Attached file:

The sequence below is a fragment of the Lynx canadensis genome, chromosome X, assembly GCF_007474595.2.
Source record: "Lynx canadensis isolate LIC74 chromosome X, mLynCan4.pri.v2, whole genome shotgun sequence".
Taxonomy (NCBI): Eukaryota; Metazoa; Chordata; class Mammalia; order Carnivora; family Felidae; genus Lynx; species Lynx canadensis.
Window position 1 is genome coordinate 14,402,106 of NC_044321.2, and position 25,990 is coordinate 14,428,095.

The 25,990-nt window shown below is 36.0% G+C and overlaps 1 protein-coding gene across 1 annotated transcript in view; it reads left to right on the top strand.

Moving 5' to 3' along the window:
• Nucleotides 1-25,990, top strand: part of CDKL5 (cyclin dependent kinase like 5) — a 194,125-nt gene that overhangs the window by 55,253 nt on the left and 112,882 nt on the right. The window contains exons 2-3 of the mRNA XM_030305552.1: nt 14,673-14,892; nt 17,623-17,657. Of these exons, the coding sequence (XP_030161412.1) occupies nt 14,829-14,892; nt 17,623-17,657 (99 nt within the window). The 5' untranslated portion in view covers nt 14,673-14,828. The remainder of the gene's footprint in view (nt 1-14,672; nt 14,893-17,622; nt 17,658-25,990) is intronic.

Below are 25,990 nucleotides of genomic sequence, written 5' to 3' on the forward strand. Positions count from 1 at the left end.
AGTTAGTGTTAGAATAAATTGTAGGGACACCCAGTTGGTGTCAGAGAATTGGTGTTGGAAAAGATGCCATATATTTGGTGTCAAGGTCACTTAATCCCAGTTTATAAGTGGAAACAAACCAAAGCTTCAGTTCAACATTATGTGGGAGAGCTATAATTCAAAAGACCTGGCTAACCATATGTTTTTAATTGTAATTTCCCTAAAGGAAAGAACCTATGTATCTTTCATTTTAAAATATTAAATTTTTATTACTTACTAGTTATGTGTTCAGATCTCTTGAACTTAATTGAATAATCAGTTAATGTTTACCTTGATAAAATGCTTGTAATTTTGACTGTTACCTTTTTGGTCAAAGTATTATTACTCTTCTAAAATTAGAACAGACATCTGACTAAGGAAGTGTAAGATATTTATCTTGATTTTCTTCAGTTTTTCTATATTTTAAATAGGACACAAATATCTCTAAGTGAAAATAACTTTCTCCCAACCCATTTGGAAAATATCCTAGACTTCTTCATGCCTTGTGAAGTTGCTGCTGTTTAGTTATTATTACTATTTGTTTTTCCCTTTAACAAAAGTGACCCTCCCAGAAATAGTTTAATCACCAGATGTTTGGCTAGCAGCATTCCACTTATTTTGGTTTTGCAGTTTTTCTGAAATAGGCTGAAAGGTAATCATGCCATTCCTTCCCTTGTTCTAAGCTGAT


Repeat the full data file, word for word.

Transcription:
The sequence below is a fragment of the Lynx canadensis genome, chromosome X, assembly GCF_007474595.2.
Source record: "Lynx canadensis isolate LIC74 chromosome X, mLynCan4.pri.v2, whole genome shotgun sequence".
Taxonomy (NCBI): Eukaryota; Metazoa; Chordata; class Mammalia; order Carnivora; family Felidae; genus Lynx; species Lynx canadensis.
Window position 1 is genome coordinate 14,402,106 of NC_044321.2, and position 25,990 is coordinate 14,428,095.

The 25,990-nt window shown below is 36.0% G+C and overlaps 1 protein-coding gene across 1 annotated transcript in view; it reads left to right on the top strand.

Moving 5' to 3' along the window:
• Nucleotides 1-25,990, top strand: part of CDKL5 (cyclin dependent kinase like 5) — a 194,125-nt gene that overhangs the window by 55,253 nt on the left and 112,882 nt on the right. The window contains exons 2-3 of the mRNA XM_030305552.1: nt 14,673-14,892; nt 17,623-17,657. Of these exons, the coding sequence (XP_030161412.1) occupies nt 14,829-14,892; nt 17,623-17,657 (99 nt within the window). The 5' untranslated portion in view covers nt 14,673-14,828. The remainder of the gene's footprint in view (nt 1-14,672; nt 14,893-17,622; nt 17,658-25,990) is intronic.

Below are 25,990 nucleotides of genomic sequence, written 5' to 3' on the forward strand. Positions count from 1 at the left end.
AGTTAGTGTTAGAATAAATTGTAGGGACACCCAGTTGGTGTCAGAGAATTGGTGTTGGAAAAGATGCCATATATTTGGTGTCAAGGTCACTTAATCCCAGTTTATAAGTGGAAACAAACCAAAGCTTCAGTTCAACATTATGTGGGAGAGCTATAATTCAAAAGACCTGGCTAACCATATGTTTTTAATTGTAATTTCCCTAAAGGAAAGAACCTATGTATCTTTCATTTTAAAATATTAAATTTTTATTACTTACTAGTTATGTGTTCAGATCTCTTGAACTTAATTGAATAATCAGTTAATGTTTACCTTGATAAAATGCTTGTAATTTTGACTGTTACCTTTTTGGTCAAAGTATTATTACTCTTCTAAAATTAGAACAGACATCTGACTAAGGAAGTGTAAGATATTTATCTTGATTTTCTTCAGTTTTTCTATATTTTAAATAGGACACAAATATCTCTAAGTGAAAATAACTTTCTCCCAACCCATTTGGAAAATATCCTAGACTTCTTCATGCCTTGTGAAGTTGCTGCTGTTTAGTTATTATTACTATTTGTTTTTCCCTTTAACAAAAGTGACCCTCCCAGAAATAGTTTAATCACCAGATGTTTGGCTAGCAGCATTCCACTTATTTTGGTTTTGCAGTTTTTCTGAAATAGGCTGAAAGGTAATCATGCCATTCCTTCCCTTGTTCTAAGCTGAT